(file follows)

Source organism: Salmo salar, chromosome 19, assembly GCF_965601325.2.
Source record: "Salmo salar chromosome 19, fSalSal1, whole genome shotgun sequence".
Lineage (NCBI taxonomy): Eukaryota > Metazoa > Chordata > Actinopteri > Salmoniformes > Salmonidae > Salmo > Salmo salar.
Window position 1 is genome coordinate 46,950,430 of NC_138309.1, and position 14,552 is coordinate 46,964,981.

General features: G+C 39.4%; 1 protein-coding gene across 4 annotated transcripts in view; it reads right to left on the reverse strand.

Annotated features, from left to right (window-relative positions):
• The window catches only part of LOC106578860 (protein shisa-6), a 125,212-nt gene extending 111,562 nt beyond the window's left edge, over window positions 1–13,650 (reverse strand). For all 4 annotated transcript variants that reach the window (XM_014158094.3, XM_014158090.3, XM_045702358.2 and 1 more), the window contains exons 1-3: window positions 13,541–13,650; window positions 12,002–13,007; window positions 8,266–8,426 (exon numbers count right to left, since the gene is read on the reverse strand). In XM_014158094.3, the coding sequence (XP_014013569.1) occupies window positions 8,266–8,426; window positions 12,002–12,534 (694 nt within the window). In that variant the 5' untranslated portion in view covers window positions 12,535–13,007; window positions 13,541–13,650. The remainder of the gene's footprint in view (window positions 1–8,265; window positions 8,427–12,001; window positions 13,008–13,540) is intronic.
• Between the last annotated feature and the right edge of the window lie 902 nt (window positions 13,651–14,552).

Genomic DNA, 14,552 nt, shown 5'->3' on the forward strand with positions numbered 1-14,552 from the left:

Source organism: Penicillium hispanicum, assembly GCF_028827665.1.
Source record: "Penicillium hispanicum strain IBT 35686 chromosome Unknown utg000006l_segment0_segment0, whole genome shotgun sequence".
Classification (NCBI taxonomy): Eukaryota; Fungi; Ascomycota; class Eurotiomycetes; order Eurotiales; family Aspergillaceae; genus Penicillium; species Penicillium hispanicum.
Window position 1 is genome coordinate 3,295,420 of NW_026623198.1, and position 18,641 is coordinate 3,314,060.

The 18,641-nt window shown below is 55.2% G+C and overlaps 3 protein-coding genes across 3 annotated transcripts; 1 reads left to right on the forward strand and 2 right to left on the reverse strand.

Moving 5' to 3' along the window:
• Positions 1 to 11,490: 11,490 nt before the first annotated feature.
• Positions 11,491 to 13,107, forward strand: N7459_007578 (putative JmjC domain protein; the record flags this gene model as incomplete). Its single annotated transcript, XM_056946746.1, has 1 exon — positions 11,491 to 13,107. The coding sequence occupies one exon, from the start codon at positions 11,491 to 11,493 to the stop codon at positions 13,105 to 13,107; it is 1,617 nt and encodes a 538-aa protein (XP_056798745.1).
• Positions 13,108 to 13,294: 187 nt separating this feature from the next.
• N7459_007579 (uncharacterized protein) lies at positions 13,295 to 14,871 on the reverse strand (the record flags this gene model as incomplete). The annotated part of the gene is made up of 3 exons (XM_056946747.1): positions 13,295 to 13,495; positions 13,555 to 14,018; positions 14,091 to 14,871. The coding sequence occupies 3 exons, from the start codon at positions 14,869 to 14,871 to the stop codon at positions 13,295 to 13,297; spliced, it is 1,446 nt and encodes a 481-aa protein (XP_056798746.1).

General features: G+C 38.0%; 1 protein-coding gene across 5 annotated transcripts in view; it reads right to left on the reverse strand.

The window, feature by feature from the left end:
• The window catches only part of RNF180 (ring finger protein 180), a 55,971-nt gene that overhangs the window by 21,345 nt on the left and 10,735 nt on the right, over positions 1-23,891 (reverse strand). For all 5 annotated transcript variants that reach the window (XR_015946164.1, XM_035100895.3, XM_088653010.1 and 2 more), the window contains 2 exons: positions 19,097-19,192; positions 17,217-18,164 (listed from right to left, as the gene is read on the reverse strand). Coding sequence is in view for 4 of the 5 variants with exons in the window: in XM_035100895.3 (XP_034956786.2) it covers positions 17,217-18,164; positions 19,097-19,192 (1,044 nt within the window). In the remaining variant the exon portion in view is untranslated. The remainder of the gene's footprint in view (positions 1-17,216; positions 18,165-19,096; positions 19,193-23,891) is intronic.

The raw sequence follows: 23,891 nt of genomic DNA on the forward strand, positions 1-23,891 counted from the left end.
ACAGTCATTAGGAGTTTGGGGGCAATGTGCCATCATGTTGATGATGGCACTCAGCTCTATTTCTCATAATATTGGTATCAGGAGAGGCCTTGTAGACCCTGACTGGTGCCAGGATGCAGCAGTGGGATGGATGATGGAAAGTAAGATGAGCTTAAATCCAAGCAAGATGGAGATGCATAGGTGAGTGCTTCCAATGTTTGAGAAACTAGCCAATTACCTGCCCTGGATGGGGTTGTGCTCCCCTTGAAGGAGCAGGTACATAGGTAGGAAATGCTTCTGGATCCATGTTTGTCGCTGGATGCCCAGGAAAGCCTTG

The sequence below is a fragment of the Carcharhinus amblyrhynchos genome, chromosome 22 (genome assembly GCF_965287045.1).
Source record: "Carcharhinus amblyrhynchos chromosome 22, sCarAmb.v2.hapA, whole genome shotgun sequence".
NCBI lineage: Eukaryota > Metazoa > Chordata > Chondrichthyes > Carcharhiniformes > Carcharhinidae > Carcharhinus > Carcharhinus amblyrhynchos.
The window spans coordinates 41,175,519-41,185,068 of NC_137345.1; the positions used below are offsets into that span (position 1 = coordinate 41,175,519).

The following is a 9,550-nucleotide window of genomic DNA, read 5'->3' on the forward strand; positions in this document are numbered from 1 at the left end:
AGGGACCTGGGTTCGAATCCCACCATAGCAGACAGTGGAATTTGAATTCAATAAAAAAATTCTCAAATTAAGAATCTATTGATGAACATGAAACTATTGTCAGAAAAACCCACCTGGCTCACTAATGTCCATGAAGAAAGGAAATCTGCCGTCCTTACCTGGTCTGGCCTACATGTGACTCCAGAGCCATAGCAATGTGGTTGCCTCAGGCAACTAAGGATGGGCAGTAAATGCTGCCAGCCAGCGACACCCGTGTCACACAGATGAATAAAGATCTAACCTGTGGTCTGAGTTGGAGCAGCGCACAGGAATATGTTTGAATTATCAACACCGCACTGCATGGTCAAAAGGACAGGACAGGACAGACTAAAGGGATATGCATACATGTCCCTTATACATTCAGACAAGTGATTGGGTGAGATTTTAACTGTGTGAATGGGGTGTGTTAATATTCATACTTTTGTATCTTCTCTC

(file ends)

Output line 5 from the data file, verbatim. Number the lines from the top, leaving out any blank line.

General features: G+C 39.4%; 1 protein-coding gene across 4 annotated transcripts in view; it reads right to left on the reverse strand.